You can also redirect your pet’s attention to objects that require her to be calm. For example, toss a handful of treats on the ground when you see your dog start to get excited, and your dog will be rewarding himself for sniffing and looking down while eating them. Alternatively, offer your dog a long-lasting treat such as a KONG or marrowbone stuffed with food, which requires him to lie down and chew if he wants to get anything out of it.

“It’s also a great idea to redirect excess energy into toys, such as a tug toy if the dog is tugging at your clothes. You can then start tugging more and more calmly as you play to help your dog realise it’s time to drop that energy level,” Alisa says.

Of course, if you want your dog to get to a calm and relaxed state, you will also need to remain calm. Your dog will respond to your energy, mood and body language so if you stay calm, you have a better chance of bringing your dog back to a balanced frame of mind.

“If you swing your arms or act frustrated, you may end up teaching your dog that being around you is scary or unpredictable, but it does nothing to teach them self-control and how to behave the right way. Or worse, your dog might think you’re trying to play back and get even more hyperactive,” Alisa explains.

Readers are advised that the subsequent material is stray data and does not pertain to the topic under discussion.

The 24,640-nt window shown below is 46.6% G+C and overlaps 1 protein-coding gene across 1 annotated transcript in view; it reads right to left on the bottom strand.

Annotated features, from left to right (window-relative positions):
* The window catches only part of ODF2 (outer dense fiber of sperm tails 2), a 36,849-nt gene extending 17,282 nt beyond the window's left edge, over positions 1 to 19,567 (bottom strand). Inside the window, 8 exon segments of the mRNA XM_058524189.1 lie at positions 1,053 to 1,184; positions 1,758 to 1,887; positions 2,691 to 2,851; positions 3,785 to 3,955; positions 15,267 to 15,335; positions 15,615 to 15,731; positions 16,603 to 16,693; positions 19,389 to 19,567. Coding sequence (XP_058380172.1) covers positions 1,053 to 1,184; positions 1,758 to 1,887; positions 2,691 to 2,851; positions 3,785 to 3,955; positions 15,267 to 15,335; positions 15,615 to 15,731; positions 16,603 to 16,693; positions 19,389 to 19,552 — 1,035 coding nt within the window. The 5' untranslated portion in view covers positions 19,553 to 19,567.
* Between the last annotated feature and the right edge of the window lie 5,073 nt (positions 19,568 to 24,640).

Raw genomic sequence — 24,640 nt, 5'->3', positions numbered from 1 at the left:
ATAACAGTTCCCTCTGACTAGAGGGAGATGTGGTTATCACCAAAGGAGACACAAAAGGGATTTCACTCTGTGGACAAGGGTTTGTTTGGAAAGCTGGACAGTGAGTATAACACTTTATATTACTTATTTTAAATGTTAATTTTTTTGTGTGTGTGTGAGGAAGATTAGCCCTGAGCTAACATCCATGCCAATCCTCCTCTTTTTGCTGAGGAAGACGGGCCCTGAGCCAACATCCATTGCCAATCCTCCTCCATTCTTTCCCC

Setting up for success

Prevention is always better than cure, so it’s important to take steps to stop your dog getting overexcited before it actually occurs. “You would be best to start training in a good, solid foundation of obedience, which will help you and your dog have a level of communication that you can use when your dog starts to become overexcited,” Alisa says.

“Ignoring a dog doesn’t always work as it can make your dog try harder in order to gain your attention. Having your dog on lead and rewarding for good behaviour is a great place to start.”

One idea to help your dog learn the importance of paying attention to you at all times is to play a game of food fetch. This is where you throw a piece of food for your dog to run and chase. When he returns for more, try to get your dog to sit before you throw the next treat.